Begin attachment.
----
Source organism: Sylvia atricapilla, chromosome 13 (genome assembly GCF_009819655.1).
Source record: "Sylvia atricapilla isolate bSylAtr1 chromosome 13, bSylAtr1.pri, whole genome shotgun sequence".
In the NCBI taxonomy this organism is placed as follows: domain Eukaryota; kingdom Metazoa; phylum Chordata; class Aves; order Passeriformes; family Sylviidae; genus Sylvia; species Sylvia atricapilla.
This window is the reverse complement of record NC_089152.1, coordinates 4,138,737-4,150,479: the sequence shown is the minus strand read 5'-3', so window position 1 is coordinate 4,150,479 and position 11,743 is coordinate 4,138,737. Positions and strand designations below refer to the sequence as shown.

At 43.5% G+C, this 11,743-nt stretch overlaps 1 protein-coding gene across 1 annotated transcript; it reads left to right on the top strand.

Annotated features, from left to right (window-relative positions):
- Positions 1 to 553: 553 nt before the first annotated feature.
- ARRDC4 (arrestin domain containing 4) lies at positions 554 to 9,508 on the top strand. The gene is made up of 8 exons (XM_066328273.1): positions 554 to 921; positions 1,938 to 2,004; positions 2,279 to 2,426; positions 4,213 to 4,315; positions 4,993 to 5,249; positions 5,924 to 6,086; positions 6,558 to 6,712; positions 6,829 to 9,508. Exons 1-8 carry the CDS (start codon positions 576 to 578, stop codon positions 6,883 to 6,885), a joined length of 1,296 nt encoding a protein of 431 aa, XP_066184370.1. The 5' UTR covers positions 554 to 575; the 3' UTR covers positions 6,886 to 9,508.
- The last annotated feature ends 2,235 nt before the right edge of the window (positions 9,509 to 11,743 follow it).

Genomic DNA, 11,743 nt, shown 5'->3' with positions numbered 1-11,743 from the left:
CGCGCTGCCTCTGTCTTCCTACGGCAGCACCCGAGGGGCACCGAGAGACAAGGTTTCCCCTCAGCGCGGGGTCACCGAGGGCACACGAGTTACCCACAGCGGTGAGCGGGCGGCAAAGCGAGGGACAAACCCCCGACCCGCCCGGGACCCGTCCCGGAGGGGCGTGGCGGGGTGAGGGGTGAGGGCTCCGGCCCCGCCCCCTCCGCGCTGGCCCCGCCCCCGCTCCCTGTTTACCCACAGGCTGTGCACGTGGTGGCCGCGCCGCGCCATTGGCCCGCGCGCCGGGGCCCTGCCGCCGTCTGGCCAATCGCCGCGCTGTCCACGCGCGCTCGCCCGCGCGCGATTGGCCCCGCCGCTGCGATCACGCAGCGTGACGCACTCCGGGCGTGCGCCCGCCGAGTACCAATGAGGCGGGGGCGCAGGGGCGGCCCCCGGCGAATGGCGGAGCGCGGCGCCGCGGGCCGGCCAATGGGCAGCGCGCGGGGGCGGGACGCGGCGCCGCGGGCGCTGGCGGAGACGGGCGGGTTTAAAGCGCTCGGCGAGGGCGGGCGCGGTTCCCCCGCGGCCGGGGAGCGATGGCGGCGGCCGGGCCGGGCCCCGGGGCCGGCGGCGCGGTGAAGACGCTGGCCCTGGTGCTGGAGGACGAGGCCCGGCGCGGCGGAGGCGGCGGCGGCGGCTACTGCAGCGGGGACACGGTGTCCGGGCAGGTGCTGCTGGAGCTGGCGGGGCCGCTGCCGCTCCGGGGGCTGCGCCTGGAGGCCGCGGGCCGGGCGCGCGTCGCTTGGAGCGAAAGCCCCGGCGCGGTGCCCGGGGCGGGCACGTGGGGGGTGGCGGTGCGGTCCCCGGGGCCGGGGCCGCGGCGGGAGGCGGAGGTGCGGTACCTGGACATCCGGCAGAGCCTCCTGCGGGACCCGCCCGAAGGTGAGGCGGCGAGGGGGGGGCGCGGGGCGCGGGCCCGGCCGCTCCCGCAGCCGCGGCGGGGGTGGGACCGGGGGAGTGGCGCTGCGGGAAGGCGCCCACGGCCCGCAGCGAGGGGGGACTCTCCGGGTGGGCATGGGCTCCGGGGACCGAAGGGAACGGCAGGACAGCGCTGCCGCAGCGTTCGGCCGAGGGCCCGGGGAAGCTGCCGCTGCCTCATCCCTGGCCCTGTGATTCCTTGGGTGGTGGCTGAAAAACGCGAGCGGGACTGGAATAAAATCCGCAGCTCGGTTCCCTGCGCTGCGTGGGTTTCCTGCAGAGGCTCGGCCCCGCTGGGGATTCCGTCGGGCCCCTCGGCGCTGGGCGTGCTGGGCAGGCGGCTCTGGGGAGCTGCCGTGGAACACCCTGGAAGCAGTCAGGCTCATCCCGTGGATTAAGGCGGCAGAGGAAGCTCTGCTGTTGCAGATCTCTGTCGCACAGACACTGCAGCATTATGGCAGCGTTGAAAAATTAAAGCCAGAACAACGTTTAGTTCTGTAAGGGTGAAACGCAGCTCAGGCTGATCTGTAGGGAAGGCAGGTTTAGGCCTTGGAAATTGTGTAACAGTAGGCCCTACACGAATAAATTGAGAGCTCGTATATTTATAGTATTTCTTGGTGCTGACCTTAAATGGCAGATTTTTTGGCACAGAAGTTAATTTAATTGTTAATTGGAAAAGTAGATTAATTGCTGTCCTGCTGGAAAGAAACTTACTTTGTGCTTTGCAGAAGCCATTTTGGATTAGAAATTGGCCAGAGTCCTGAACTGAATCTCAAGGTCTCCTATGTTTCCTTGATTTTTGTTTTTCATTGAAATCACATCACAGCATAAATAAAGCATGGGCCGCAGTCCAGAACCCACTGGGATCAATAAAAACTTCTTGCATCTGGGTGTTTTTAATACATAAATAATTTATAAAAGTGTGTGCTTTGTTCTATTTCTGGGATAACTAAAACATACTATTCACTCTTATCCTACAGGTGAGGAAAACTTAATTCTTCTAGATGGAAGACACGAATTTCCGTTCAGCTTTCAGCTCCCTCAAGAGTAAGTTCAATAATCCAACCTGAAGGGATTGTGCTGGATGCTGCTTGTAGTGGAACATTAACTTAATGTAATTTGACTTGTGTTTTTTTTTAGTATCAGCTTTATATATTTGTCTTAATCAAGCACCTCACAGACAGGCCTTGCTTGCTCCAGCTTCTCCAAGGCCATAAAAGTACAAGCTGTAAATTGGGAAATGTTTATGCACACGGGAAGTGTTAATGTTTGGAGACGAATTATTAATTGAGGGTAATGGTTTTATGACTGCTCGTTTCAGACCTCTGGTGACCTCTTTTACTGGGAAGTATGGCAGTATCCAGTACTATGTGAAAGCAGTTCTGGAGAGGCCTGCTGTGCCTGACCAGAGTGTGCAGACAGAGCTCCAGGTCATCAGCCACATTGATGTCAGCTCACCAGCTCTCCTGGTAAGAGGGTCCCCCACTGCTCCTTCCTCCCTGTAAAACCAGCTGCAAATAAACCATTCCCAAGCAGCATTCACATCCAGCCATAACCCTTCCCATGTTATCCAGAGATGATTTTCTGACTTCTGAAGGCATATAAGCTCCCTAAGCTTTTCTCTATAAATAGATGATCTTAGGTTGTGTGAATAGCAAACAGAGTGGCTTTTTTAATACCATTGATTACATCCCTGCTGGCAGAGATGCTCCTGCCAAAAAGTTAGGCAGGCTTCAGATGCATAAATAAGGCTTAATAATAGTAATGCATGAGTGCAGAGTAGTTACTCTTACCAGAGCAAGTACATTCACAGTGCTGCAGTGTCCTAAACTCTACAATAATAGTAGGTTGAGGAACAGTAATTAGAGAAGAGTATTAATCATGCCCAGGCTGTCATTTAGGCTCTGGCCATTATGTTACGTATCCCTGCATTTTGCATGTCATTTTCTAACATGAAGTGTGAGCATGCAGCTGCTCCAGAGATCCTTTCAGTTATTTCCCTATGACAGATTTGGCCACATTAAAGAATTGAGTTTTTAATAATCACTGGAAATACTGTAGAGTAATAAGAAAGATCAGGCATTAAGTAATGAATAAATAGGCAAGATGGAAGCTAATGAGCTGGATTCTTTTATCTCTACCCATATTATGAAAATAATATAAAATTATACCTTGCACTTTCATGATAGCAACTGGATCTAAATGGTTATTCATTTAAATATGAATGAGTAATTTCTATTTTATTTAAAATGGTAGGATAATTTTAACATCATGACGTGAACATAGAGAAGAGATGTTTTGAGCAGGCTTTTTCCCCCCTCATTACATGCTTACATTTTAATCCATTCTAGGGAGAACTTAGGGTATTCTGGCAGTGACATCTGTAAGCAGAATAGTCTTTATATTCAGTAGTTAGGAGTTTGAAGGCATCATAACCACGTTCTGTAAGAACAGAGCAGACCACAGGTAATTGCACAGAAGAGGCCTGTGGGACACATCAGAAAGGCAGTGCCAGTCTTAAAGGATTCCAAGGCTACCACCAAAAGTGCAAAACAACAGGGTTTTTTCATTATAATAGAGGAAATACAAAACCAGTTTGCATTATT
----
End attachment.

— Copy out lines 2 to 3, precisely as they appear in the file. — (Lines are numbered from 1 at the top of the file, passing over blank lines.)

Source record: "Sylvia atricapilla isolate bSylAtr1 chromosome 13, bSylAtr1.pri, whole genome shotgun sequence".
In the NCBI taxonomy this organism is placed as follows: domain Eukaryota; kingdom Metazoa; phylum Chordata; class Aves; order Passeriformes; family Sylviidae; genus Sylvia; species Sylvia atricapilla.